ONEShare and #OR2012

From Flickr by ~Coqui

One of my UC3 colleagues is at the Open Repositories 2012 Meeting (#OR2012) in Edinburgh, Scotland this week.  This prompted me to ask two questions: (1) What does open repositories mean? and (2) Why didn’t I get to go to Scotland?  Of course, (2) is easily answered by my lack of knowledge about open repositories, i.e. question (1).  After a little internet sleuthing, I’ve figured out what they mean by “Open Repositories”, and I realized that I have first-hand knowledge of a repository that contributes to the ideas of OR, ONEShare.  In this post I will share my newfound OR knowledge and give you the lowdown on ONEShare.

First, Open Repositories.  Just in case you are new to the dataverse (that’s dweeb speak for data universe), a repository is basically a place to put your data.  There are loads of data repositories, and picking one to suit your needs is an important step in data management planning.  So what is this about open repositories?

Here is a bit of text from the OR2011 website:

Open Repositories is an annual conference that brings together an international community of stakeholders engaged in the development, management, and application of digital repositories. …attendees  exchange knowledge, best practices and ideas on strategic, technical, theoretical and practical issues.

Basically, the idea of the Open Repositories group is to share knowledge among those facing similar challenges.  It’s similar to the concepts of Open Science, Open Data, and Open Access: we can accomplish more if we pool our intellectual resources.  Follow the OR2012 meeting via the #OR2012 hashtag.

Now for ONEShare.  This is the data repository we’ve created specially for DataUp users.

The name: ONEShare is called this because it’s closely intertwined with DataONE, the group enabling federation of Earth, environmental and ecological repositories.  Many of the DataONE tools have “ONE” in the title (i.e., ONE-R, ONEMercury, and ONEDrive).

The concept: One of the major features for DataUp is connecting Excel users to a data repository – essentially streamlining the process for depositing and sharing your data.  Although there are many data repositories, none of them allow just anyone to deposit data [Correction! Several allow this. See the comment below].  ONEShare is meant to be a “catch-all” repository for data owners that have no relationship with an existing repository.  Think of it as a sort of Slideshare for data – there is a low bar for participation, and anyone can join.

In a sense, ONEShare is the epitome of the “Open Repositories” concept: a repository that’s truly open to anyone.  Maybe I can represent ONEShare at OR2013 on Prince Edward Island (Oh Canada, how I miss you!).

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3 thoughts on “ONEShare and #OR2012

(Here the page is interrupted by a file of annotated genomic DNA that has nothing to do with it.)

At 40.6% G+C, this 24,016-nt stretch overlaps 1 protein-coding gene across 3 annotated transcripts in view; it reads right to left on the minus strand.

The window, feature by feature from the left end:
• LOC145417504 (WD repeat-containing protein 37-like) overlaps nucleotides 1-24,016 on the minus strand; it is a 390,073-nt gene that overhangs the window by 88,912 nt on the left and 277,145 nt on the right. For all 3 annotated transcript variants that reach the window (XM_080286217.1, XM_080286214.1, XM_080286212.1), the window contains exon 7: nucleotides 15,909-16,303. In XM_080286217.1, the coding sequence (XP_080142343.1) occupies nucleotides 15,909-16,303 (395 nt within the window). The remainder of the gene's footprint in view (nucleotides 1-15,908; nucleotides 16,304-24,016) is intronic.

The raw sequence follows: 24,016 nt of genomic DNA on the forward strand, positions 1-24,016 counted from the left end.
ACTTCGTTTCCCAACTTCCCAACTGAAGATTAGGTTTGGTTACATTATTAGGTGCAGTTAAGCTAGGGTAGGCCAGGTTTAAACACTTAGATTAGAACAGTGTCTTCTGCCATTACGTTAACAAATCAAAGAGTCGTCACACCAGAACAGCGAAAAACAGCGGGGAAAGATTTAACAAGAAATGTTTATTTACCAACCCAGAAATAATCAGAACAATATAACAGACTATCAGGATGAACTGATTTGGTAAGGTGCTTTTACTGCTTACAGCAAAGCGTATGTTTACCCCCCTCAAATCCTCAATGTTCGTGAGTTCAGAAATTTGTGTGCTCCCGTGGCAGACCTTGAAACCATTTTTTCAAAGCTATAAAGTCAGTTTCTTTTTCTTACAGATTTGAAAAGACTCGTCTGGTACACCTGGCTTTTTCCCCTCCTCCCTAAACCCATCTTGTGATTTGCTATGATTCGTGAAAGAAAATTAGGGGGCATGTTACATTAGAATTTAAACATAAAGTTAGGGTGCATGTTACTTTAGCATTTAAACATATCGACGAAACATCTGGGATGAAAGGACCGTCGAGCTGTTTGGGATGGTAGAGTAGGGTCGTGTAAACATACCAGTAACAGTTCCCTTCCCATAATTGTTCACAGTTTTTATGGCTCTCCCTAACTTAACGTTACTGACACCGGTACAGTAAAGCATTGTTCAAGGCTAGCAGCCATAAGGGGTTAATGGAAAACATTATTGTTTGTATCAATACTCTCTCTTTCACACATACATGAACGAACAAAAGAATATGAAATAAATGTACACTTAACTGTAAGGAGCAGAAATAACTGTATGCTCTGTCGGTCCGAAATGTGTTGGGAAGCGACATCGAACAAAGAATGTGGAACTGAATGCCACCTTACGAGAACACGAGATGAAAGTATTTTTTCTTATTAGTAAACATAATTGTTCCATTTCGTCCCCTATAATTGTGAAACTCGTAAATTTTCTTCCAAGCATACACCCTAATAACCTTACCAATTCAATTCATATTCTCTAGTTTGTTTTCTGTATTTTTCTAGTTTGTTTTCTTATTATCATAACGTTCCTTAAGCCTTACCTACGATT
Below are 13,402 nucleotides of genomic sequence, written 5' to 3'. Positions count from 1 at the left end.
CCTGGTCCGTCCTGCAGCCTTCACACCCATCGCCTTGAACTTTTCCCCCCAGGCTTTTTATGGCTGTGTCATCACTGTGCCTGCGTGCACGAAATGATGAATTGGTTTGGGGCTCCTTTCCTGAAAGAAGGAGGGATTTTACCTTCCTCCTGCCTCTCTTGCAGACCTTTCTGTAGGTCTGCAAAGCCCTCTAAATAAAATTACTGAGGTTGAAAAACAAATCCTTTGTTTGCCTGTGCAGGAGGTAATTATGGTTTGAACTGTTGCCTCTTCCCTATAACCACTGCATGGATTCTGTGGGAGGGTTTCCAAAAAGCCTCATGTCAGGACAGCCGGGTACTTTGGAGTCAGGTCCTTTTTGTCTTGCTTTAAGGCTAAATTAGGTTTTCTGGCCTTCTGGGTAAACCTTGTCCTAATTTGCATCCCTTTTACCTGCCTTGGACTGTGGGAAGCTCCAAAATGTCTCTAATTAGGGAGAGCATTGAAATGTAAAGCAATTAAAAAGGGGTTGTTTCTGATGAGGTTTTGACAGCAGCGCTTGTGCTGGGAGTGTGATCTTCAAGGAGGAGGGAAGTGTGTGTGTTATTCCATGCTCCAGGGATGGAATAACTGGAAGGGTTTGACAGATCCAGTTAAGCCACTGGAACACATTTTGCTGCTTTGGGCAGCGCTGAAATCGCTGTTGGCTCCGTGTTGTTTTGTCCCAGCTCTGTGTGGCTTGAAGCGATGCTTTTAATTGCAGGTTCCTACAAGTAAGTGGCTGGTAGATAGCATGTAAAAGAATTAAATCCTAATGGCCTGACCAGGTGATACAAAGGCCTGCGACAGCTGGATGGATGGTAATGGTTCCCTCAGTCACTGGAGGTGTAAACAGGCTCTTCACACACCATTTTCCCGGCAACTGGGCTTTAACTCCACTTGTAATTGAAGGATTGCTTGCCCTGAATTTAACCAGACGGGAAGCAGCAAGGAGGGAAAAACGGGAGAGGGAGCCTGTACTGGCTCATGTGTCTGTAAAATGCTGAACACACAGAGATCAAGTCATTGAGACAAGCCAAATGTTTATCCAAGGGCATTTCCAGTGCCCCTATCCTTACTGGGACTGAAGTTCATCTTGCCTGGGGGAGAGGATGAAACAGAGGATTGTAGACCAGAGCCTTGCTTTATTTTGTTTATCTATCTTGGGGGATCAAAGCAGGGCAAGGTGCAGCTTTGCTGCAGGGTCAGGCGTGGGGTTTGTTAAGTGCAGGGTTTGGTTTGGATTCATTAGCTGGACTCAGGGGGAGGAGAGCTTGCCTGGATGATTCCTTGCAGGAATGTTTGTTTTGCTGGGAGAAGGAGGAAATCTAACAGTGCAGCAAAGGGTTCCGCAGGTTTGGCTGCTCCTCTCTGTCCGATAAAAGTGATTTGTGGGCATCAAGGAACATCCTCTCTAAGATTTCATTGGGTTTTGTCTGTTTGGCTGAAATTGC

1. Matt Jones says:

    Hi Carly — Nice overview of ONEShare, and I like how you put it in the context of other OR efforts. I think there are other repositories that “allow just anyone to deposit data” — actually many. The Knowledge Network for Biocomplexity (KNB) ( for example, where we have tens of thousands of data objects contributed by “just anyone”, as well as FigShare, GenBank, and many others that are open to contributions. Granted, you need to create an account, but that’s only to keep track of who uploaded what, enabling people to return and manage their own content. Anybody can contribute. I’m looking forward to having ONEShare join the growing group of repositories that are interoperable as part of the DataONE federation — it’ll be a great resource for open science. Of course, once you’ve got all of that Excel data, you have to figure out how to make sense of it — a major challenge unto itself!

  2. Robin Rice says:

    Hi Carly,
    I’m sorry you missed OR 2012 in Scotland – it was a blast, we even had a ceilidh dance. I’d have to say it was also the first one to have significant content around research data repositories. You can find more than one session on the programme with papers grouped around this at

    But reading powerpoints isn’t for everyone. Laura Molloy distilled these data-oriented sessions for the UK’s JISCMRD programme in a blog post –

    And Angus Whyte from the DCC has blogged about Monday’s workshop on the topic of IRs and research data:

    I’m sure the data theme will continue next year if you get to go to PEI.
    Robin Rice
    (DSpace User Group Chair, OR 2012)
    University of Edinburgh

  3. […] Matt Jones and I will be introducing two free, open-source software tools that can help ecologists describe their datasets with standard metadata. The Morpho tool can be used to locally manage data and upload it to data repositories. The DataUp tool helps researchers not only create metadata, but check for potential problems in their dataset that might inhibit reuse, and upload data to the ONEShare repository. […]

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